About AshtangaYoga.info and its author - Arjuna
HI, I'm Arjuna, a Yoga teacher and a Medical Doctor.
Some say I'm one of the most dedicated Ashtanga Yoga practitioners
Here you can read a bit about me and my approach to Yoga.
After I learned Yoga form from my mother at early age, I restarted Yoga on my own with a daily practice in 1990.
In 1999 I discovered Ashtanga Vinyasa Yoga.
At that time, there weren't many people doing Ashtanga Yoga in Germany, my home country and place of resicence.
My first contacts with Ashtanga Yoga were at workshops.
I travelled to nearly every Ashtanga Yoga workshop within about 500 km from my home city, Nurenberg.
I was lucky enough to meet and learn from some of the most well-known Ashtanga Yoga teachers, such as Lieno Miele, John Scott and David Svenson.
我很幸運可遇到且受教於一些很有名的老師如:Lieno Miele, John Scott 和 David Svenson.
I'm fascinated by the grace, power and elegance of the Ashtanga Yoga practice.
But to a greater extent I am enthralled by its ancient tradition; each movement, breath and direction of gazing has been practiced for thousands of years, just as it is done today.
Being part of a tradition of generations of Yogis that have already practiced all these techniques is a magic thought for me.
Some people claim that Ashtanga Yoga has no tradition at all.
They say: "Ashtanga Yoga is just a modern invention".
It's true that there are many assertions about Ashtanga Yoga which are difficult, if not impossible to prove.
But do we always need evidence?
Somehow life is like a kaleidoscope.
If you look through it, you see beautiful colours and amazing geometrical paterns.
If you are only concerned with physical reality, you can destroy the kaleidoscope and you will come to the conclusion that all the beauty you saw was mere splinters of odd coloured glass.
You will be disillusioned and the dream of the kaleidoscope will be dead.
For me, it feels good to be practising Ashtanga Yoga in what I understand to be the most traditional method.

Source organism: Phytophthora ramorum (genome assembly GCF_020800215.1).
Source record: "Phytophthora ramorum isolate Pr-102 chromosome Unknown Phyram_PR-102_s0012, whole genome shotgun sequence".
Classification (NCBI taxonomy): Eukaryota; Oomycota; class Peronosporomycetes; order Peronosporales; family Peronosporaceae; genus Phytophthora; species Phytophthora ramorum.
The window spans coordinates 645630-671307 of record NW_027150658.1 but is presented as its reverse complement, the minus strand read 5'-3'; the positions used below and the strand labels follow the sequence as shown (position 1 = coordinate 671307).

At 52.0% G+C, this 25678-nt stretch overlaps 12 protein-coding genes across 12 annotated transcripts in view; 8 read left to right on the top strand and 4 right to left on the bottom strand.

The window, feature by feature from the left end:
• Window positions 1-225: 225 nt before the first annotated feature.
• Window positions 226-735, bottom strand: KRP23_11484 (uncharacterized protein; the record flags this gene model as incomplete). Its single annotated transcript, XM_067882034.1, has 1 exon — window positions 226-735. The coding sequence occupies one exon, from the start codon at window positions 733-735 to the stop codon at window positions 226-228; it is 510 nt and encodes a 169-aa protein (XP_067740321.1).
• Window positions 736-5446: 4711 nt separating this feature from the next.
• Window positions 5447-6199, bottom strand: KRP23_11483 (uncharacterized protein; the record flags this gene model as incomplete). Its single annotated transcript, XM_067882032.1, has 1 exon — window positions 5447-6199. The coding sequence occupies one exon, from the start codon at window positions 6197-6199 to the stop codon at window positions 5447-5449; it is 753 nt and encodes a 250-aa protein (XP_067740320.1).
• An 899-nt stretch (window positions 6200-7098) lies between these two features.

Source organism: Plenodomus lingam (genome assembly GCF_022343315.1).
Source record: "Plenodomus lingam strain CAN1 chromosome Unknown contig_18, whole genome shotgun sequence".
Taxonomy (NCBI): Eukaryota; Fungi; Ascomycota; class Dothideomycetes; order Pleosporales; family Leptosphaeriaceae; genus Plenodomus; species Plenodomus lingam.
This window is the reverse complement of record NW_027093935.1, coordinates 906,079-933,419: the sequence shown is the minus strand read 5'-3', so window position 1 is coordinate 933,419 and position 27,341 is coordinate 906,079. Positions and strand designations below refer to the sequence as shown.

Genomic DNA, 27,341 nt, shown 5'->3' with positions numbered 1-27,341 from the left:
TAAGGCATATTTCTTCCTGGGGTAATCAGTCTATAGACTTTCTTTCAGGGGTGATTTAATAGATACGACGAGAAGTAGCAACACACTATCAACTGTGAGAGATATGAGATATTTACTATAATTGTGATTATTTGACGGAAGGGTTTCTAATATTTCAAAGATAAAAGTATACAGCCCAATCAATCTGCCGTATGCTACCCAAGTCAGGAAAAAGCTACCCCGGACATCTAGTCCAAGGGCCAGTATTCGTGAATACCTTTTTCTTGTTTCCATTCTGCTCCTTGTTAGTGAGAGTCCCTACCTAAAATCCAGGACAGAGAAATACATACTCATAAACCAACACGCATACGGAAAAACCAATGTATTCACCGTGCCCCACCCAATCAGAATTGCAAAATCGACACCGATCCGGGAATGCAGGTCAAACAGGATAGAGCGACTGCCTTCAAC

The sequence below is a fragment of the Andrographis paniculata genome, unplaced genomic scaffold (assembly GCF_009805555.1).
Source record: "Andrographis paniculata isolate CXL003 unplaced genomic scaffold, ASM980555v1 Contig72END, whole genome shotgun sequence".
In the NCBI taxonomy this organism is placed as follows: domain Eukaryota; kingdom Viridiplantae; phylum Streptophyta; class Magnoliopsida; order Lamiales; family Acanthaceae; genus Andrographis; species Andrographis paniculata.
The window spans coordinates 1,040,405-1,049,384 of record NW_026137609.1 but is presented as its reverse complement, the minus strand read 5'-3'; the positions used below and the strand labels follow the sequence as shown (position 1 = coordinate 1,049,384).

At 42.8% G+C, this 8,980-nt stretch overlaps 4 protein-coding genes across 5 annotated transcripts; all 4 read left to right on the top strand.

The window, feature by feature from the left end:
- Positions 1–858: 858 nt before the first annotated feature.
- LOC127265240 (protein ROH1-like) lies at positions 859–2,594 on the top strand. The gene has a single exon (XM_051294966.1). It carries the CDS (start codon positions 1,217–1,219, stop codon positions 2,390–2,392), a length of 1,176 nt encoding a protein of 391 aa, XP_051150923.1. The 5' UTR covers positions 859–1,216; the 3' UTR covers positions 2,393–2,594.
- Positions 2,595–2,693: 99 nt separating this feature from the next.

I used to be a bit confused about the differences between different teaching approaches.
To get in direct contact with the roots of Ashtanga Yoga I travelled to India to study with Sri K. Pattabhi Jois.
為了直接接觸八支瑜伽的根源,我到印度與Sri K. Pattabhi Jois學習
All other Ashtanga Yoga teachers alive have either learned directly from him or from his students.
I hoped - a hope that has been justified by my experience of him - that he was the one who could teach me the most traditional way of Ashtanga Yoga.
He always confirms the method he teacjes today is exactly the one he learned from his teacher Sri Tirumali Krishnamacharya.
他總是確認此系統的方法是他從其老師Sri Tirumali Krishnamacharya學習來的
But it seems that he wasn't very exact in his teaching, because there are a few slight differences between the practices (and therefore teachings) of the various people that have studied with Patabhi Jois at different times.
My Ashtanga Yoga practice represents what I learned from Pattabhi Jois.
In the places where I noticed differences, I asked him or his grandson Sharath for the correct method of counting, breathing and moving.
However, because I only did the primary and intermediate series under Pattabhis guidance, when I practice the advanced series I use the counting and method I have learned from some senior students of Pattabhi Jois.
I teach what I practise.
For me, teaching feels more like sharing my personal practice - I just forward what I have experienced.
Hence, I teach Ashtanga Vinyasa Yoga in a way I believe to be the most traditional.
Nevertheless, the "most traditional" form of Ashtanga Yoga still differs quite a bit from teacher to teacher.
Maybe Ashtanga Yoga is like yeast.
If you put a bit of curd in milk, the yeast will transform the milk into curd.
You can take your curd to any country, put it into milk and it will happen.
- But the curd will always taste a bit different.
The yeast is the same, but the milk changes.
Likewise, Ashtanga Yoga has a different flavour everywhere, but it is still Ashtanga Yoga.